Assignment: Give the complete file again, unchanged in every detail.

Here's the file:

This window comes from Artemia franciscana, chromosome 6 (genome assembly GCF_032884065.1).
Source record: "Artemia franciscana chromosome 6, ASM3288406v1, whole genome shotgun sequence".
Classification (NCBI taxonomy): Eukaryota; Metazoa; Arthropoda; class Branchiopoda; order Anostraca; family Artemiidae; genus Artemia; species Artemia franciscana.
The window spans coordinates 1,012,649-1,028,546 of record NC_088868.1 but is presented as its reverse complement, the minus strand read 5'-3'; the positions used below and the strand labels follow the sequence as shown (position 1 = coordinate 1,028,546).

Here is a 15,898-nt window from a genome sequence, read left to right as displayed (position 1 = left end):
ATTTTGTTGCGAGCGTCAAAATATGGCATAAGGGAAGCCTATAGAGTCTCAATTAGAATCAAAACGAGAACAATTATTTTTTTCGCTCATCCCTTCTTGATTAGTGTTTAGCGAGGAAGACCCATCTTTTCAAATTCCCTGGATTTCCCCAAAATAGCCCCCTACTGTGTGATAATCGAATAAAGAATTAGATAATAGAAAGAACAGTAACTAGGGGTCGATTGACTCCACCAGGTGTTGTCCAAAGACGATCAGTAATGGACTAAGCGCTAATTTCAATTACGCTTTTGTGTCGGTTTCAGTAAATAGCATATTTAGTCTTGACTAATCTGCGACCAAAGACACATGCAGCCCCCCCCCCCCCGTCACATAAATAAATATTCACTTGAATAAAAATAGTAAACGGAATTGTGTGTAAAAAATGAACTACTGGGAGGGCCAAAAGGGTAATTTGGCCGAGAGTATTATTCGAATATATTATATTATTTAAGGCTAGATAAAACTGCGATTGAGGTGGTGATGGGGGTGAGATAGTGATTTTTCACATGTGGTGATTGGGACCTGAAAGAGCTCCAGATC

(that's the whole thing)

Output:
This window comes from Artemia franciscana, chromosome 6 (genome assembly GCF_032884065.1).
Source record: "Artemia franciscana chromosome 6, ASM3288406v1, whole genome shotgun sequence".
Classification (NCBI taxonomy): Eukaryota; Metazoa; Arthropoda; class Branchiopoda; order Anostraca; family Artemiidae; genus Artemia; species Artemia franciscana.
The window spans coordinates 1,012,649-1,028,546 of record NC_088868.1 but is presented as its reverse complement, the minus strand read 5'-3'; the positions used below and the strand labels follow the sequence as shown (position 1 = coordinate 1,028,546).

Here is a 15,898-nt window from a genome sequence, read left to right as displayed (position 1 = left end):
ATTTTGTTGCGAGCGTCAAAATATGGCATAAGGGAAGCCTATAGAGTCTCAATTAGAATCAAAACGAGAACAATTATTTTTTTCGCTCATCCCTTCTTGATTAGTGTTTAGCGAGGAAGACCCATCTTTTCAAATTCCCTGGATTTCCCCAAAATAGCCCCCTACTGTGTGATAATCGAATAAAGAATTAGATAATAGAAAGAACAGTAACTAGGGGTCGATTGACTCCACCAGGTGTTGTCCAAAGACGATCAGTAATGGACTAAGCGCTAATTTCAATTACGCTTTTGTGTCGGTTTCAGTAAATAGCATATTTAGTCTTGACTAATCTGCGACCAAAGACACATGCAGCCCCCCCCCCCCCGTCACATAAATAAATATTCACTTGAATAAAAATAGTAAACGGAATTGTGTGTAAAAAATGAACTACTGGGAGGGCCAAAAGGGTAATTTGGCCGAGAGTATTATTCGAATATATTATATTATTTAAGGCTAGATAAAACTGCGATTGAGGTGGTGATGGGGGTGAGATAGTGATTTTTCACATGTGGTGATTGGGACCTGAAAGAGCTCCAGATC